A few days ago, I listened to Glennon Doyle’s podcast We Can Do Hard Things. Her guest was Reese Witherspoon, and the topic was cultivating happy healthy adult friendships. Early in the conversation, Witherspoon compared the energy flow of friendship to “making deposits and withdrawals.” The underlying gist was that all relationships lie somewhere on the balance of giving and taking.
Doyle said that she chose Witherspoon to discuss this topic because she seems to be a person who has a lot of friends, a real ‘girl’s girl.’
I found the podcast to be entertaining and insightful. Witherspoon made a few points I wanted to share.
She started, very candidly, by saying that friendships are complicated. And as challenging as it can be to find lasting genuine friendships, it can be tricky, but necessary, to walk away from friendships that have run their course.
Witherspoon also touched on the art of introducing yourself to new people. And how a coach from her past taught there that there are three types of friends: those who lift you up, those who are neutral, and those who are draining and will try to bring you down.
Still, the topic that resonated the most with me was how all friendships involve making deposits and withdrawals. And, in a healthy relationship, there needs to be a balance of give and take. Relationships should feel good.
So, I think this topic goes beneath the surface. There’s a subtlety in the energy shared between friends that deserves a closer look.
So let’s look at making deposits or giving to the relationship.
Here are my thoughts on giving and depositing to a friendship:
- Witherspoon suggested the idea of calling out of the blue to see how a friend doing. Random check-ins are deposits that show you care.
- Another deposit is thinking of your friend and sending them a thoughtful, meaningful text or a photo that made you think of her. Subtle, small gestures add up.
- Showing up for your friend when they don’t necessarily expect it is another great idea. Bringing a coffee to her office or showing up to help her pack while she’s in the middle of a move.
- Giving your full attention is a deposit. Placing your cell phone away, and focusing on your friend is key.
- Then there are more energetic, subtle ways to make deposits in your friendships. One that I’m thinking of now is listening attentively.
- Another idea is holding space for your friend. This can be even more critical because you’re mindfully supporting her if she needs help or is going through a difficult time.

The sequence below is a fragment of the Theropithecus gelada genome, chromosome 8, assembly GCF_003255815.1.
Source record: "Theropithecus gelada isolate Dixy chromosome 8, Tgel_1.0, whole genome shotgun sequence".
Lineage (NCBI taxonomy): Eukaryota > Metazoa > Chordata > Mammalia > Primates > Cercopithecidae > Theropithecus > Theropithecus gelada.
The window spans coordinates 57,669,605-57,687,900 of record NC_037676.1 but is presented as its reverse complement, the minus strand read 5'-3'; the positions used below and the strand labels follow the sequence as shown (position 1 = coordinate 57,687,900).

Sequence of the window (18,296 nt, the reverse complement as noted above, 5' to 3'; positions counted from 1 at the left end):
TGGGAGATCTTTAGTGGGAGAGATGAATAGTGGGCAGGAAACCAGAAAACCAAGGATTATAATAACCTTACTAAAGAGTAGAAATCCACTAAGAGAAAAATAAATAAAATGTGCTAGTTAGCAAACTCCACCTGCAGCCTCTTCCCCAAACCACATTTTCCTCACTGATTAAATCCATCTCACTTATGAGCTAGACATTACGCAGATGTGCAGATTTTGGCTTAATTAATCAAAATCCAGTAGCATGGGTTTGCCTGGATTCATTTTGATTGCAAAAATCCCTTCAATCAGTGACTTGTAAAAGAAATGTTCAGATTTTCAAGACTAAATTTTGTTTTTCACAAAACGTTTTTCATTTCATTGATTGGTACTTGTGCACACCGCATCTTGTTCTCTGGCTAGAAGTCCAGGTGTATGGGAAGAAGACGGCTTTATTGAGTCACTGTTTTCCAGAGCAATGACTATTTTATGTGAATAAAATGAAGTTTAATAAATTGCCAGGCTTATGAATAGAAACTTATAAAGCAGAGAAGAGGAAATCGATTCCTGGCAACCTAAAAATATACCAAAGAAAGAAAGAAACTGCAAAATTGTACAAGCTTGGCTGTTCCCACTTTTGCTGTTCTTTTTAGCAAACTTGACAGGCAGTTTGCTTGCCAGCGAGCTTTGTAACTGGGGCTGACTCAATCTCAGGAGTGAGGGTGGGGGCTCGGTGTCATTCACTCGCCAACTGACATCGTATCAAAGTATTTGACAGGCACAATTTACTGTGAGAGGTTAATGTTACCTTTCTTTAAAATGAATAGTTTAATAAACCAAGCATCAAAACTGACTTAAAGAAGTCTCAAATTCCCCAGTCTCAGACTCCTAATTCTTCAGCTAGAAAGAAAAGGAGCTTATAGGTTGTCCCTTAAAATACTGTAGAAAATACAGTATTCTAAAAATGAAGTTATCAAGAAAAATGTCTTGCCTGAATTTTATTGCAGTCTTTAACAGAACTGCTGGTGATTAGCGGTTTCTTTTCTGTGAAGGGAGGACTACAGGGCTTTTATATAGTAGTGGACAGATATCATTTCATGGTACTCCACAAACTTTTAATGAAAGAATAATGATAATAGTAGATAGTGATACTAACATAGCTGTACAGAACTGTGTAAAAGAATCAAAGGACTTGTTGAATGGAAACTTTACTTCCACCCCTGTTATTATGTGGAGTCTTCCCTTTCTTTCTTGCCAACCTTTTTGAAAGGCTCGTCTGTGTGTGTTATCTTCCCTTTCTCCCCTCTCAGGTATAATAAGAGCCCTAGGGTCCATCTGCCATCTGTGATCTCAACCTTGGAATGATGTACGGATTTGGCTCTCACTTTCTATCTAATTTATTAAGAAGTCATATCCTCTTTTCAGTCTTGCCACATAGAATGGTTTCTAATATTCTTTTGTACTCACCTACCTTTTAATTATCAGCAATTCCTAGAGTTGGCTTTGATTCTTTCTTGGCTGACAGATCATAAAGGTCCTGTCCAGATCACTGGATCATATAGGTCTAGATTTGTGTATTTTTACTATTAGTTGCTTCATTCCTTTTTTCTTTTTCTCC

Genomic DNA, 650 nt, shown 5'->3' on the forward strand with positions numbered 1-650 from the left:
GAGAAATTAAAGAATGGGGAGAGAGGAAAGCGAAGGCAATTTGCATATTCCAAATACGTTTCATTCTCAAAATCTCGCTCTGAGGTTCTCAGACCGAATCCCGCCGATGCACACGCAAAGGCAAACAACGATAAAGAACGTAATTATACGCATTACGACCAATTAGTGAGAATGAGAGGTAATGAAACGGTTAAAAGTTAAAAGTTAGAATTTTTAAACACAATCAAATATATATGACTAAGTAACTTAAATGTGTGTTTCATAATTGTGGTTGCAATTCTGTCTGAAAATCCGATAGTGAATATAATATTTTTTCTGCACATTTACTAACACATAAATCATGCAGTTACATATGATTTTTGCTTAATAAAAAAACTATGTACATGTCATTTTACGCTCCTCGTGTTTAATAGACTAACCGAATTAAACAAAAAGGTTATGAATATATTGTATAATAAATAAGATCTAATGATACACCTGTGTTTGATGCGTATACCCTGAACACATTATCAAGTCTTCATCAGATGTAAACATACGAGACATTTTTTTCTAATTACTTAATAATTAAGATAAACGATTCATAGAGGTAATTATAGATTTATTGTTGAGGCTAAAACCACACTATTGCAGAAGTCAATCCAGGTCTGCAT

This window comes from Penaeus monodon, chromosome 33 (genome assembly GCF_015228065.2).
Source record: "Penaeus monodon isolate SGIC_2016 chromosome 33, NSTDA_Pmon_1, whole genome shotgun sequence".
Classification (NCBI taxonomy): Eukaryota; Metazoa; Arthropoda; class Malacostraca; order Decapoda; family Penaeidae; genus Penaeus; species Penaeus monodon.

- A simple idea is just being genuinely interested in what’s happening in her life—asking about her kids, job, and family. It’s connecting with her directly and seeing how she’s doing amid so many moving parts.
- Another example of making a deposit is introducing a friend to something new. This might include sharing something exciting happening in your life and including your friend to be a part of it.
- Genuinely showing up for your friend, and letting her know how much she means to you is always a wonderful idea.
To me, deposits are all about giving of yourself: your time, attention, a thoughtful gesture, or an ear to listen. And if you’re sharing experiences and fun, you’re letting her in. That’s a loving, generous gesture.
Moving onto the withdrawals (taking) from a relationship:
Hey, so now let’s take a look at these:
- One example might be demanding a lot of time and energy and not appreciating your friend’s limited time and her long list of responsibilities.
- A typical withdrawal is asking for a favor. That’s what friends are for.
- Then there’s the friend who needs to be the center of attention. She needs validation at all times and isn’t able to sit back and allow someone else to shine.
- Another thing I noticed during the pandemic is the friend who wants to get their point across by trying to convince you of their political opinions. This is another form of withdrawing because she is looking for you as an audience to support her views.
Making withdrawals from your friendships isn’t necessarily bad. There’s a vulnerability in letting others in by needing your friends and sharing your needs with them.
With the right friend, you can feel comfortable withdrawing because you know that you also do your part in giving. That’s a real friend. It’s not one-sided. You both can give and receive in the friendship.
Maybe it’s about the shared energy between two friends:
The conversation made me think about the idea that it’s not just two people in the friendship, but it’s the energy shared between them that matters the most. And it’s a question of whether that energy feels balanced. Is there a sense of support, respect, kindness, honesty, vulnerability, and a sense of fun and fulfillment shared between two friends?
Or is this a very off-balance friendship? Right now, life is so busy. Relationships, especially adult friendships, are about give and take. We can thrive with friends who “make deposits and withdrawals” in an energy-balancing manner.
How do you stand in terms of giving and taking in your friendships? Share in the comments below!
Also, please share this story with a friend you love.